The cellulose-xyloglucan network of the dicot cell wall is embedded in the pectic matrix, which makes up about one third of the dry weight of the cell wall (46). The pectins are believed to form a second, independent network in the cell wall that may not be covalently linked to the cellulose-xyloglucan network. The intermolecular cross-links knitting pectic polysaccharides together are most likely Ca2+ bridges between nonesterified stretches of homogalacturonan (47), hydrophobic interactions between methyl esterified stretches of homogalacturonan, and, possibly, boron dies-ters between rhamnogalacturonan II stretches (48). Commelinoid monocot cell walls contain the same pectic polymers as dicot walls but at much lower contents (below 10%). Their role as a water-binding matrix component is substituted by the major hemicellulose, glucuronoarabinoxylan, which alone can account for about half of the dry weight of the commelinoid monocot wall (49). It can be expected that the same types of interpectic cross-links exist in the commelinoid monocot cell wall as discussed for the dicot wall. Many of the arabinose residues of the glucuronoarabinoxylan carry ferulic acid or p-coumaric acid esters, and these may dimerize oxidatively to form diphenolic acid cross-links possibly substituting for missing interpectic links (50). Thus, a pectin and/or a glucuronoarabinoxylan-phenolic acid network may exist in commelinoid monocot cell walls.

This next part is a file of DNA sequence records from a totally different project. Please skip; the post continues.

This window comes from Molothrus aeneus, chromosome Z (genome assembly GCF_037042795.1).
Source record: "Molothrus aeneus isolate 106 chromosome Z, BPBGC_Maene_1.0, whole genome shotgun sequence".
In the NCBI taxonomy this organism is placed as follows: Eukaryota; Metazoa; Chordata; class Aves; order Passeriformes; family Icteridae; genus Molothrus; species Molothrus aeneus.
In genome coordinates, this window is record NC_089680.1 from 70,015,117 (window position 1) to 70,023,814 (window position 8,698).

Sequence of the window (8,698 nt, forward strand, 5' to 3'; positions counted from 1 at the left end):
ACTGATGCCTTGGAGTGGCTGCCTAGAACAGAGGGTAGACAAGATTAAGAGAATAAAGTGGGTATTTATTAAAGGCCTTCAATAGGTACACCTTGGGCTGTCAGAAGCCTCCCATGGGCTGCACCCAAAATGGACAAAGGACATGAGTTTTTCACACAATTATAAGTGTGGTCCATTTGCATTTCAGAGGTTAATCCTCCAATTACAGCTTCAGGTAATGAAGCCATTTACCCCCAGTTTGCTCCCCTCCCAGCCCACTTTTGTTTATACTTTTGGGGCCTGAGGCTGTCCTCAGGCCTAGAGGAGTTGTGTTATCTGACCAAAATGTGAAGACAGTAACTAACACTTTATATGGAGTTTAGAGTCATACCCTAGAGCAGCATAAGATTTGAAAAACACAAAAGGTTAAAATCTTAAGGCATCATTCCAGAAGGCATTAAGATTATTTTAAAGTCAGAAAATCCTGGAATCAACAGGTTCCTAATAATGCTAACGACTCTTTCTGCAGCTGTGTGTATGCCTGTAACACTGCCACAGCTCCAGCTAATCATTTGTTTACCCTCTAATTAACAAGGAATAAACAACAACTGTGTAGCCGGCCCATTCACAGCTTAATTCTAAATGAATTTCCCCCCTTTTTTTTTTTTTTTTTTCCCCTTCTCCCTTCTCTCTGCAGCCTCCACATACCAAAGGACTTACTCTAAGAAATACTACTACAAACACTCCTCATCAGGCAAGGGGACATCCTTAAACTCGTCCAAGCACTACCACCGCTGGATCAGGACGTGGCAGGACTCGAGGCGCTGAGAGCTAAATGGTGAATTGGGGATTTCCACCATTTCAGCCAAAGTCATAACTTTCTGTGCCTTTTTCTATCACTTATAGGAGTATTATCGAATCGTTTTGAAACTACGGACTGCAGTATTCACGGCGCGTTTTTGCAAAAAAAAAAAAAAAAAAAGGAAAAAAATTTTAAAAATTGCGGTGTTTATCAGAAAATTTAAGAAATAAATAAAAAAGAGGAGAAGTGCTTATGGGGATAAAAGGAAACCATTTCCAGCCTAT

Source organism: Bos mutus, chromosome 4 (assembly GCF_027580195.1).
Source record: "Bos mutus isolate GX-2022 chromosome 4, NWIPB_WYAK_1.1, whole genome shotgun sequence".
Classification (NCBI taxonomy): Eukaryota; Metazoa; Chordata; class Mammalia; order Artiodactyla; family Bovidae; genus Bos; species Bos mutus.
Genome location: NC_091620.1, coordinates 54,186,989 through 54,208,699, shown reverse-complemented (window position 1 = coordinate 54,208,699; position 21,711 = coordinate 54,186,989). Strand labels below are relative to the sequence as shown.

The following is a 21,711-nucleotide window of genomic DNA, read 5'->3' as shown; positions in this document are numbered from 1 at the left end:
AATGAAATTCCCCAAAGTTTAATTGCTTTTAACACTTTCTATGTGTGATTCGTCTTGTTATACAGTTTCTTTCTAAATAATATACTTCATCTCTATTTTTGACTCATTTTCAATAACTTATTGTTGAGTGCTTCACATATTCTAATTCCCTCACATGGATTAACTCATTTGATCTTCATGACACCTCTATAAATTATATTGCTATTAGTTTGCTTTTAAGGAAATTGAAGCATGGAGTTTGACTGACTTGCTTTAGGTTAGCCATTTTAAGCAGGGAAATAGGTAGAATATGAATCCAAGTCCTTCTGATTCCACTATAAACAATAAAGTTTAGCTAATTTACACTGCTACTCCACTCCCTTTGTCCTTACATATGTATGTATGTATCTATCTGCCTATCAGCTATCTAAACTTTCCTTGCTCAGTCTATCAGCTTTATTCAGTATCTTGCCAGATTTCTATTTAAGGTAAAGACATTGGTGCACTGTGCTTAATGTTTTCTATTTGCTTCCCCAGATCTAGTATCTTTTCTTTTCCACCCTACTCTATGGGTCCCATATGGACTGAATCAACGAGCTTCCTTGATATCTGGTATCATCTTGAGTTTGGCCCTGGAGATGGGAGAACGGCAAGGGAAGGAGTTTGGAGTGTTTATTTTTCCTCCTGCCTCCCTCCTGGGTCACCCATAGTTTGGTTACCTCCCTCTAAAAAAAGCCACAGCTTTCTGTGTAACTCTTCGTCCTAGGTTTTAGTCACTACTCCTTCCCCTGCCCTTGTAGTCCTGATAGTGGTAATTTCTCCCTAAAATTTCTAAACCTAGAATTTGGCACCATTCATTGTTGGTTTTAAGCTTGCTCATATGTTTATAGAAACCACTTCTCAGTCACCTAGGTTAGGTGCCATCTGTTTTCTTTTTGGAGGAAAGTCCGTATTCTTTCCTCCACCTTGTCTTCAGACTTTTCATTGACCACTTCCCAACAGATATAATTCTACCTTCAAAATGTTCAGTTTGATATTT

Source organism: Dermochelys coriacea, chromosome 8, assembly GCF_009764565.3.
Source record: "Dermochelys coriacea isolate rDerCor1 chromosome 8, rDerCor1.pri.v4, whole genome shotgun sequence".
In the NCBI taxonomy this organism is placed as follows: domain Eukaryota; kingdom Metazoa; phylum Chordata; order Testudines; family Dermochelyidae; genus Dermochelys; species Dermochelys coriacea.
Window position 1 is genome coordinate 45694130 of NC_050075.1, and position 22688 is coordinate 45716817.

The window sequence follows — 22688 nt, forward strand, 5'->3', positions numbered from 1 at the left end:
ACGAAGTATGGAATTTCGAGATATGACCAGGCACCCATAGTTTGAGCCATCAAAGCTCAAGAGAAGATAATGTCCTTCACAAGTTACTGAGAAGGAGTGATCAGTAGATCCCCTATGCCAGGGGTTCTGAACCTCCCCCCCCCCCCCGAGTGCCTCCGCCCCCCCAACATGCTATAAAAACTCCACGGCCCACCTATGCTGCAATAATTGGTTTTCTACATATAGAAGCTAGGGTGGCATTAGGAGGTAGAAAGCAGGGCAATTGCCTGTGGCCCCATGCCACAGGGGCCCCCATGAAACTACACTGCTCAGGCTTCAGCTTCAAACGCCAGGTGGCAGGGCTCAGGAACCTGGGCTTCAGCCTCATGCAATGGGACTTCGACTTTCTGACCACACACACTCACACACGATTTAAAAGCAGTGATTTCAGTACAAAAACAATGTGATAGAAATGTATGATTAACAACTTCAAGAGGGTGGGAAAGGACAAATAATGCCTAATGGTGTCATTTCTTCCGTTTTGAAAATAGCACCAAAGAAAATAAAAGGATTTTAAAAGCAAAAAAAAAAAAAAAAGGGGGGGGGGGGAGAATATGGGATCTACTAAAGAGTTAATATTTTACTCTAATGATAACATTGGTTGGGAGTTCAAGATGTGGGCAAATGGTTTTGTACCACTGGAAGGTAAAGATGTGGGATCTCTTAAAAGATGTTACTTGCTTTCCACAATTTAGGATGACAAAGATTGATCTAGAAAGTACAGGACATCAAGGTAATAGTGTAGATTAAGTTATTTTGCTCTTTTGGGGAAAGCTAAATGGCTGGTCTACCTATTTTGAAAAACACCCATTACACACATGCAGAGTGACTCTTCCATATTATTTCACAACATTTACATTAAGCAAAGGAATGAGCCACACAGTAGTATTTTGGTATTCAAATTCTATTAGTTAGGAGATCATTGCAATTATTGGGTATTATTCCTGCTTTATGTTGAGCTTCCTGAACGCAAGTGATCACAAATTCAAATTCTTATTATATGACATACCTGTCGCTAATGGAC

Both types of cell wall contain structural glycoproteins—roughly 1020% of the dry weight of the dicot wall compared with about 2-10% in the commelinoid monocot wall—which may form a third independent network in the primary plant cell wall (51). The major protein component of dicot walls appears to be the hydroxyproline-rich glycoprotein (HRGP) extensin, but proline-rich proteins (PRPs) and glycine-rich proteins (GRPs) may be involved as well. The only cross-links proposed so far to hold the protein network together are intermolecular isodityrosine bridges, but their existence still awaits experimental support.